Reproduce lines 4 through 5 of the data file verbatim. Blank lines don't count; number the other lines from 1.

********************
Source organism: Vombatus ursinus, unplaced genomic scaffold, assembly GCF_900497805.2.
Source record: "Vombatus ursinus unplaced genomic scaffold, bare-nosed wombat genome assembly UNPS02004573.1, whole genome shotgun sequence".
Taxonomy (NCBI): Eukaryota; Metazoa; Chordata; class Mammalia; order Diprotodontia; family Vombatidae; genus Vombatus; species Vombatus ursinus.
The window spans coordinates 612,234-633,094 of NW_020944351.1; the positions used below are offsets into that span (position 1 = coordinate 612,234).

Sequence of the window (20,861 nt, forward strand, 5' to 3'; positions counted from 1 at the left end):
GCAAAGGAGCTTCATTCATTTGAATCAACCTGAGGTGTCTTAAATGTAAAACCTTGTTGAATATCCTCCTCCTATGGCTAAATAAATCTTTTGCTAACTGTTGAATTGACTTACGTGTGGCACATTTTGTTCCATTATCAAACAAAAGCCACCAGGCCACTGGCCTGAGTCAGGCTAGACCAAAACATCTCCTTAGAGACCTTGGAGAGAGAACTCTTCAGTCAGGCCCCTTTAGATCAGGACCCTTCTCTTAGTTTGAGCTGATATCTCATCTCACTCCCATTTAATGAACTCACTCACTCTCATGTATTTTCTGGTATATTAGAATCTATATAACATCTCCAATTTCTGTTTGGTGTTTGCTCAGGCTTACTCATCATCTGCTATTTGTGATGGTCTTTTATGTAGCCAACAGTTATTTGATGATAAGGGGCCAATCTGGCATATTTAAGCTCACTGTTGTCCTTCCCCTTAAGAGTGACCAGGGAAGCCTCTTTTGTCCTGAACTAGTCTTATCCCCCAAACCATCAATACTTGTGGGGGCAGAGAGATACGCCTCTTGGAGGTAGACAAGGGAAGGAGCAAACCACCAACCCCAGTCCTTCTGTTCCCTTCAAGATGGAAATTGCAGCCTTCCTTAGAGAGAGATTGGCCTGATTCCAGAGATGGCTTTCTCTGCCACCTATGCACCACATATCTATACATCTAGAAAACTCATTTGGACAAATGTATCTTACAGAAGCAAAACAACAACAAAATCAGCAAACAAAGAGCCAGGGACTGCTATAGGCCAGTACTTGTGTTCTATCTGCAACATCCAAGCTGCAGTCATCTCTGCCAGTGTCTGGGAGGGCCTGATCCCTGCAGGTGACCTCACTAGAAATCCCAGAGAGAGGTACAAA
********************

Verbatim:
The window spans coordinates 612,234-633,094 of NW_020944351.1; the positions used below are offsets into that span (position 1 = coordinate 612,234).

Sequence of the window (20,861 nt, forward strand, 5' to 3'; positions counted from 1 at the left end):